Game Show Goes to One-Screen

Mar 3, 2003  •  Post A Comment

Game Show Network, which increases its current 65 hours of TV/computer two-screen interactive programming to 84 hours March 17, is teaming with its technology provider GoldPocket Interactive to introduce the simpler single-screen concept using only the TV screen. “We see one-screen happening this year in certain markets,” said John Roberts, GSN’s senior VP, interactive and online entertainment.
“The technology and set-top boxes exist that can handle one-screen interactivity. We are working with cable operators and satellite companies to figure out how to use existing boxes and create interactive elements. We’re doing prototypes and testing and are in discussion with several cable systems,” Mr. Roberts said.
“We’re working with GoldPocket to put the technology into the headend, which will allow viewers to use a wireless keyboard to interact with the TV set, so they can play along and eliminate the second screen. There’s no cost to the cable operators. As a network we’re offering free content, and GoldPocket is offering the technology.”
Right now as the leading interactive TV network, GSN provides high-speed broadband entertainment, marrying the Web to the TV medium. With a database of 850,000 participants logging on to Gameshownetwork.com-up from 6,000 less than a year ago-and primarily in the 18 to 49 age bracket, Mr. Roberts noted the largest contingent is the “hybrids” who play both TV games and GSN’s five stand-alone computer games.
TV shows offering so-called “synch-to-broadcasting enhanced programming,” which includes online game and question-and-answer components include: “Greed,” “Whammy!,” “Friend Or Foe,” “Russian Roulette,” “Wintuition,” Lingo” and “Cram.” “Greed” was the first interactive program; it began in January 2002. GoldPocket’s EventMatrix technology enables viewers to play along with the TV show while competing against other home participants for top scores, which are listed on the TV screen.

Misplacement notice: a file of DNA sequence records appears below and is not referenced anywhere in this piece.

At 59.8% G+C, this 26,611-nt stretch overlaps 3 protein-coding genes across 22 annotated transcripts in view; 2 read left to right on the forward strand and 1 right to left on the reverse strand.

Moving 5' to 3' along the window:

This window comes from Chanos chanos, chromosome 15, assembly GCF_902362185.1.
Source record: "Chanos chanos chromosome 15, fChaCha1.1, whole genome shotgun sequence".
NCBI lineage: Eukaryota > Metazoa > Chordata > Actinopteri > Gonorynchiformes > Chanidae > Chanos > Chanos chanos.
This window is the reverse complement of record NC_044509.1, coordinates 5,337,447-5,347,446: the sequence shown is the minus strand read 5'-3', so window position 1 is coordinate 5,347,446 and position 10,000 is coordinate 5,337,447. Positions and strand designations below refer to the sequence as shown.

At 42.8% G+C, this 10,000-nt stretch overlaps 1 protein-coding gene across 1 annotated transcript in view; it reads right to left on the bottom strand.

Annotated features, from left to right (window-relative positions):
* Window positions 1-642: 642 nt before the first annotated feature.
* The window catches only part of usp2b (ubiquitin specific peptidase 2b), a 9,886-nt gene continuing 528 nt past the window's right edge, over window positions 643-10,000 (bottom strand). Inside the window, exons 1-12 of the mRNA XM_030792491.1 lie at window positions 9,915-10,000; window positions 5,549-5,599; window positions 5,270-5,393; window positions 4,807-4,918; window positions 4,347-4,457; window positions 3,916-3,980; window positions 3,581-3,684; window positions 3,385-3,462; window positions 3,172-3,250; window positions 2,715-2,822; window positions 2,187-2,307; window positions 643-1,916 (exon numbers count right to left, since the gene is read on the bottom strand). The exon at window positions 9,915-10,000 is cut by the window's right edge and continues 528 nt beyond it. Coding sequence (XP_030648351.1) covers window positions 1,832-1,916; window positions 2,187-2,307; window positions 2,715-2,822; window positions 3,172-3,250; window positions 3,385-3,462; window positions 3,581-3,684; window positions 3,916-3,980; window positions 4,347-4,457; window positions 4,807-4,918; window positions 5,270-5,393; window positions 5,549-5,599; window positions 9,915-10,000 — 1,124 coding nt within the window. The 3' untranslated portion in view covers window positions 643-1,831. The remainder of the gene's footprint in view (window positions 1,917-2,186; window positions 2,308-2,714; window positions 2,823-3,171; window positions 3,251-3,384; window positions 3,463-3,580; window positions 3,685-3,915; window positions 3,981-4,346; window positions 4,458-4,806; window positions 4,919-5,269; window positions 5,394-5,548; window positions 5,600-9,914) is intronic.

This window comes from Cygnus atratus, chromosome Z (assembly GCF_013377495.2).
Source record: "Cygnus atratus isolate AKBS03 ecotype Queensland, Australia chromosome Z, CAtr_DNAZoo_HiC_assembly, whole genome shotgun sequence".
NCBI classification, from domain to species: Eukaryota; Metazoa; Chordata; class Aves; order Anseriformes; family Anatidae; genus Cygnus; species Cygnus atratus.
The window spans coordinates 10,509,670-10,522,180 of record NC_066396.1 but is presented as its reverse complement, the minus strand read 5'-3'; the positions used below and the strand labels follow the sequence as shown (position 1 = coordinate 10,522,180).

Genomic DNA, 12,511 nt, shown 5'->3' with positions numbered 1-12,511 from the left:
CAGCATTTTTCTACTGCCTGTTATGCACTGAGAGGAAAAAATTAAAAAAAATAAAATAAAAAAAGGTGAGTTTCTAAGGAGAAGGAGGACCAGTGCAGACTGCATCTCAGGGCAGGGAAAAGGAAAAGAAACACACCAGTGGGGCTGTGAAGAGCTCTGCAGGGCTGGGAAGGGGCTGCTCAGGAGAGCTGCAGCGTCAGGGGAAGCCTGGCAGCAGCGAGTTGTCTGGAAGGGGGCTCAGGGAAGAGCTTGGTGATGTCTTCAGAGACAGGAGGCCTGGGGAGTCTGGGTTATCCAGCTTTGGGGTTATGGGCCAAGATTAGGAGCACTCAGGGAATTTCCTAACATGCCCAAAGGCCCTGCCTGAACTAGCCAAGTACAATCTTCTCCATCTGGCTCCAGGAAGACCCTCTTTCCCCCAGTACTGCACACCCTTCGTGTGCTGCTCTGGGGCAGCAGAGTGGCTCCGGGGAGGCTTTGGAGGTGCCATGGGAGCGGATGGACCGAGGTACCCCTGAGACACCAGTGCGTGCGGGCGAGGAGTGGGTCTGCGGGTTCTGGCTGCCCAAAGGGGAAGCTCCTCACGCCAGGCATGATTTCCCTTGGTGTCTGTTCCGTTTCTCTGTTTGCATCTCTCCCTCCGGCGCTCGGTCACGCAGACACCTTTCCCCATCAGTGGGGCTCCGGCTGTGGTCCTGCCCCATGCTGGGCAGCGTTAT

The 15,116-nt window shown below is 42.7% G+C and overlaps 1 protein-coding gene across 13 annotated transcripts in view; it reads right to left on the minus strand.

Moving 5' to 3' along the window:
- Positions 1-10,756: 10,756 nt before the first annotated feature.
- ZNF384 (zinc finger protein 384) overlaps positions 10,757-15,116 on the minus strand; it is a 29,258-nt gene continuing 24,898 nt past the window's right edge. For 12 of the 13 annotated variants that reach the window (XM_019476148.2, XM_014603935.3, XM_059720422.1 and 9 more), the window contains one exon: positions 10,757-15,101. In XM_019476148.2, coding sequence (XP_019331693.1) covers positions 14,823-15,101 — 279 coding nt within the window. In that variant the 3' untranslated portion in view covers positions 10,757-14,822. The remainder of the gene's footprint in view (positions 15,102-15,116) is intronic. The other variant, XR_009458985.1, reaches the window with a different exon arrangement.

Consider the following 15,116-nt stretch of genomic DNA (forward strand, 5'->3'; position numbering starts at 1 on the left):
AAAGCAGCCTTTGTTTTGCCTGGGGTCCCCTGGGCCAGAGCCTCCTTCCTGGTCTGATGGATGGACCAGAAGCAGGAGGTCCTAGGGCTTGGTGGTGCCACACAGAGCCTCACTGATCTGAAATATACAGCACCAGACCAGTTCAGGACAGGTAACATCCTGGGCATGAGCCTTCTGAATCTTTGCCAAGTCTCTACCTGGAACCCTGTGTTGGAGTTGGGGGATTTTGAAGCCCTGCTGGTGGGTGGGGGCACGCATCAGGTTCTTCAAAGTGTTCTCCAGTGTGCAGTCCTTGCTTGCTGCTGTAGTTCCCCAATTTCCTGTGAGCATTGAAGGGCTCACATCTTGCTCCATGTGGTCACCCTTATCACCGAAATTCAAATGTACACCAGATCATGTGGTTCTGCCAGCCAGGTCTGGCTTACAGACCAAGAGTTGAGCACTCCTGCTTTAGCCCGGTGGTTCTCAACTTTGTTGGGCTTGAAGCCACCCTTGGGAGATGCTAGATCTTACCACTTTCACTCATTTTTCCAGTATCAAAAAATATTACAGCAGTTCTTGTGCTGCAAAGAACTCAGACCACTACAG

Stand-alone games using Shockwave software, which allows competition among multiple players, include: “Pokerface,” “Phrase Frenzy,” “Opinionation,” “Lingo Plus” and the new “Whammy! Plus.”
“This hybrid group loves competition,” Mr. Roberts explained, acknowledging that single-screen viewing will make life easier for this generation that relies on two screens for its interactive experiences. GSN cites a Nielsen survey that 50 million Americans view their TVs and computers in the same room.
These hard-core game buffs, who compete for prizes by playing along on their computers with TV show contestants, generally watch an entire program, according to the network. “With interactive TV they don’t switch channels because they don’t want to miss an opportunity to gain points for weekly sweepstakes prizes,” Mr. Roberts said. Sixty names are randomly drawn each week for prizes from Sony, including DVD players, DVDs, stereos, TVs, cash and GSN merchandising. The network’s co-owners are Sony Pictures Entertainment and Liberty Media Corp.
Leading the Charge
Mr. Roberts acknowledged that GSN’s content helps immeasurably in attracting interactive devotees. “Our content is made for the medium; that’s why we’re trying to lead the charge.” Especially by increasing its interactive TV offerings to 50 percent of its programming March 17.
This is the first year GSN has made tapping into its interactive community a value- added bonus for advertisers. Mr. Roberts indicated GSN will look to generate revenue from the interactive exposure during the upfront season this spring during the upfront season this spring. “We see this as a new frontier for advertising revenue.”